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How much land for firewood?

                              


Joined: Aug 11, 2011
Posts: 44
We're searching for just the right land for our homestead, and one of our concerns is firewood.  We're planning to be off-grid, with our primary heat source and cooking metho being a wood burning stove.  The house (which will be in NY state) will be small (in the 700sqf range), and we'll insulate as best we can.  So we'll go through, say, 6 cords of wood each year?  Maybe a bit more?  How many acres of wooded land do we really need if we're managing the majority of it as a woodlot for firewood, and want it to be fully sustainable?
Sam White


Joined: Mar 08, 2011
Posts: 211
Location: Caerphilly, Wales, UK
    
    1
If you're wanting to provide your own firewood on a fairly small parcel of land, coppicing will be the best way to ensure that you have a sustainable source of firewood. My dad recons that 3 acres would be enough for a family of four although he's no expert and it will obviously depend on your climate and how well your house is insulated. You should be able to make some rough calculations about how much wood you would have to burn in a year to provide for all your needs... I can't point you anywhere specific but I imagine Google would help.

Most types of broadleaf tree coppice although their growth rates are obviously different (climate plays a role in growth as well). Determining which species to plant will be based partially on growth as you will want the trees coppicThe Woodland Wayed first to be ready for recoppicing the year after your final cant has been cut.

I recommend The Woodland Way by Ben Law if you wish to read more on the subject of sustainable woodland management and coppicing (albiet in the context of the UK... An american member might be able to recommend a similar book for the US market).


"A society grows great when old men plant trees whose shade they know they shall never sit in."
            


Joined: Jun 27, 2010
Posts: 75
Location: Ontario, Canada (44.265475, -77.960029)
Plant 600 trees in a grid 8 by 8 feet. After 2 years you cut the 120 trees closest to the south. This wood will be about 2" in diameter, good for kindling. Doing this will give extra sun light to the trees behind them. Next year (year 3) you cut the next 120 trees behind them. Year 4 you continue cutting your way back. By now you are cutting trees that are about 4 to 5 inches in diameter. Year 5 you have only 120 original trees left. They are 6 inches in diameter which means, no splitting. Cut them down and use them. You should get enough wood from those 120 trees to heat your house that winter.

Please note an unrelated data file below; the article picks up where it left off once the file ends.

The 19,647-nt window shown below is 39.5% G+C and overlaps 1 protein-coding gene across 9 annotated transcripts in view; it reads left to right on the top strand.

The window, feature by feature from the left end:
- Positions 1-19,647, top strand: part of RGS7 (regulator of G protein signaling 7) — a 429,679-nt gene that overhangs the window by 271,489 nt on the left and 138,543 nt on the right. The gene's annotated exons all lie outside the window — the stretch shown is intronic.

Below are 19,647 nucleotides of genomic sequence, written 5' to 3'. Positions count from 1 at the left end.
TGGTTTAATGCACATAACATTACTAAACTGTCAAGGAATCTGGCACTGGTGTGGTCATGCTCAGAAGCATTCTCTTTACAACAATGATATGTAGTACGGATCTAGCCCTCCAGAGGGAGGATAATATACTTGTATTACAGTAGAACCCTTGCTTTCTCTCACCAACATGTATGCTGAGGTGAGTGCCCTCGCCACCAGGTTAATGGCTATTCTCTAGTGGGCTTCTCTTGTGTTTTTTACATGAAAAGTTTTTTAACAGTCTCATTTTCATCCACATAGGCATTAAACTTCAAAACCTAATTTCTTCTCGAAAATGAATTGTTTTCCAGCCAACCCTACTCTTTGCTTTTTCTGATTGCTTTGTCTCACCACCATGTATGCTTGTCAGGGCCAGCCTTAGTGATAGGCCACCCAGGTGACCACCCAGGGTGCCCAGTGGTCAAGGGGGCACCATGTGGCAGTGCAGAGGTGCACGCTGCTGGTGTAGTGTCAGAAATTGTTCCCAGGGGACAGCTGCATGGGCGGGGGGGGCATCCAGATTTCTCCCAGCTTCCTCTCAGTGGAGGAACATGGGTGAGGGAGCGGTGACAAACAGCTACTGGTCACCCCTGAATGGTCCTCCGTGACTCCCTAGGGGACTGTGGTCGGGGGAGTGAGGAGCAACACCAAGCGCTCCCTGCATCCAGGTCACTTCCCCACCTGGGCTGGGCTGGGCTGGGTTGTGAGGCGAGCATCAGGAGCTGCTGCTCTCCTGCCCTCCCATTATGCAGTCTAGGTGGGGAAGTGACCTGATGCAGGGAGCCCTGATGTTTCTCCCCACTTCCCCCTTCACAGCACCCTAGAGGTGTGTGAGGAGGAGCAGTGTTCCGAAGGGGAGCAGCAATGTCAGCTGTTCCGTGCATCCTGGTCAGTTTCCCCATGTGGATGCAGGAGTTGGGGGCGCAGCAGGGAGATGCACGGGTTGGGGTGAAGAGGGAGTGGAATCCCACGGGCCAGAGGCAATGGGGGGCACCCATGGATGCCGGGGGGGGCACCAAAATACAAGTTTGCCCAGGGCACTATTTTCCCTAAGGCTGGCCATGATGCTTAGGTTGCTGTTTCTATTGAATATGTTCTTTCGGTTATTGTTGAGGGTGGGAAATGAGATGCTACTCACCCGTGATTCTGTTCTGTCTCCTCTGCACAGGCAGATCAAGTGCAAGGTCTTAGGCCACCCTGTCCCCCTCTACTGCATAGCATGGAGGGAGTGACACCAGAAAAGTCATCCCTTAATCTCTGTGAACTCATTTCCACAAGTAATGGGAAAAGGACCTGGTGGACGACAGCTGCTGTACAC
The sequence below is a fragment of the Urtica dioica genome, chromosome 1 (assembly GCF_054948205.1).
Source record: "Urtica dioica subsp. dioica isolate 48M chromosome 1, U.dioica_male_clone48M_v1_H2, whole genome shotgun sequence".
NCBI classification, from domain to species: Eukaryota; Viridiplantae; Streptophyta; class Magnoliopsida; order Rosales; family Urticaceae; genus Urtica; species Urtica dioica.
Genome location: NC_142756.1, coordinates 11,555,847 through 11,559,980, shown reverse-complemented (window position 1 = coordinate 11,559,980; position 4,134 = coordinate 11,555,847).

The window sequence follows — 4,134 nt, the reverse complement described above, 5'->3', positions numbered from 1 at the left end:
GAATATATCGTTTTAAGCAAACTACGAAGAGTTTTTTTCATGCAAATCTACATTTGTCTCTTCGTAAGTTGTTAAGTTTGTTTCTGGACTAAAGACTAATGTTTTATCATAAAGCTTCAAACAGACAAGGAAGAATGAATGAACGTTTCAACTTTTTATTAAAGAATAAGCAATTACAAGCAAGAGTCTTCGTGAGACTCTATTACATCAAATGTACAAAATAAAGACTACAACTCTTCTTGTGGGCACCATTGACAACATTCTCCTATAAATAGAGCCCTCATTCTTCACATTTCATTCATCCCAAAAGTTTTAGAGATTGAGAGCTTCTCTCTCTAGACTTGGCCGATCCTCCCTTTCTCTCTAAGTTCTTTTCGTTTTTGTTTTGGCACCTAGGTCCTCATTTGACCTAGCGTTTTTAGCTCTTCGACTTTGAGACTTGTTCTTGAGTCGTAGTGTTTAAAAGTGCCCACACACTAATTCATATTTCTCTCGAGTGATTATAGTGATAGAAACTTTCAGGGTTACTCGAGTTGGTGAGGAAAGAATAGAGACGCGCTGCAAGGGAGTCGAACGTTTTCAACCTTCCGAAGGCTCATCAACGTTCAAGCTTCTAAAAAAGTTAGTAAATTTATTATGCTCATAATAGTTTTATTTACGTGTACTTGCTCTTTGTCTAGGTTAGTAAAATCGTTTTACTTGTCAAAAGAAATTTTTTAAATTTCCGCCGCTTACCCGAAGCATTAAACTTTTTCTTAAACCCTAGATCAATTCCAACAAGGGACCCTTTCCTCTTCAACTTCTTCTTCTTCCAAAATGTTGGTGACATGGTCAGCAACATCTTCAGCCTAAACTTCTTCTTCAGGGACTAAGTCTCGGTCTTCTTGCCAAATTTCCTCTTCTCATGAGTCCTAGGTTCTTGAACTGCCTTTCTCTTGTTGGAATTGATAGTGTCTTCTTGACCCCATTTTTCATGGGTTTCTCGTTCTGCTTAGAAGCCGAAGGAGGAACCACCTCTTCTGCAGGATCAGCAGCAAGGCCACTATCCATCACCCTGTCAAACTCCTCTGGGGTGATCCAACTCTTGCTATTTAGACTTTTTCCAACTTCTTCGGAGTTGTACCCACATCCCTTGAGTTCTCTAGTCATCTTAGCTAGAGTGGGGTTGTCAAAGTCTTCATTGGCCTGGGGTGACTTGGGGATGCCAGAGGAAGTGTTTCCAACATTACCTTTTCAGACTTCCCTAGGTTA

Up to this point, you have been increasing the amount of wood you cut every year. You would say, now what?

Year 6 you will be cutting down the first lot of 120 trees you cut 5 years ago. They regenerate! Those trees you cut on year 6 will also be 6 inches in diameter. Year after year you will be cutting 120 trees that are 6 inches in diameter. Life expectancy of a poplar is 40 years.

Do you think your trees are getting old? Use some of the cuttings you get every year (you get thousands) to plant new trees.

You have heard that poplars do not give you the BTU that other woods do. That is correct, hybrid poplars will give you about .6 of the energy you can get from hard woods, such as hickory or maple but this shortcoming is offset by the amount of wood these trees generate.


black locust would give you more BTU's and are fast growing, nitrogen fixers.

Regards,
Mike


Anyone who believes exponential growth can go on forever in a finite world is either a madman or an economist.
Tyler Ludens
pollinator

Joined: Jun 25, 2010
Posts: 5326
Location: Central Texas USA Latitude 30 Zone 8
    
  20
I hope you'll look into passive solar heating as well as insulation.  This will help keep your firewood needs to a minimum.  A book I love about passive solar housing and food =-growing for northern climates is "Solviva" by Anna Edey.  Lots of inspiring ideas in it: http://www.solviva.com/solviva_book.htm

Here's a chart of trees and their btus:  http://www.chimneysweeponline.com/howood.htm

Personally I would try to plant American Persimmon which has very high btus per cord plus produces food if you're in southern NY.  Northern NY is out of the native range of American Persimmon.  http://www.treetrail.net/diospyros.html ; White Oak is also a good choice.  http://www.chimneysweeponline.com/howood.htm


Idle dreamer

Sam White


Joined: Mar 08, 2011
Posts: 211
Location: Caerphilly, Wales, UK
    
    1
MikeH wrote: Life expectancy of a poplar is 40 years.


I can't speak specifically for Poplars but coppicing can extend the lifespan of many species almost indefinitely (assuming that they are kept in rotation).
            


Joined: Jun 27, 2010
Posts: 75
Location: Ontario, Canada (44.265475, -77.960029)
H Ludi Tyler wrote:
Personally I would try to plant American Persimmon which has very high btus per cord plus produces food if you're in southern NY.  Northern NY is out of the native range of American Persimmon.  http://www.treetrail.net/diospyros.html  White Oak is also a good choice.  http://www.chimneysweeponline.com/howood.htm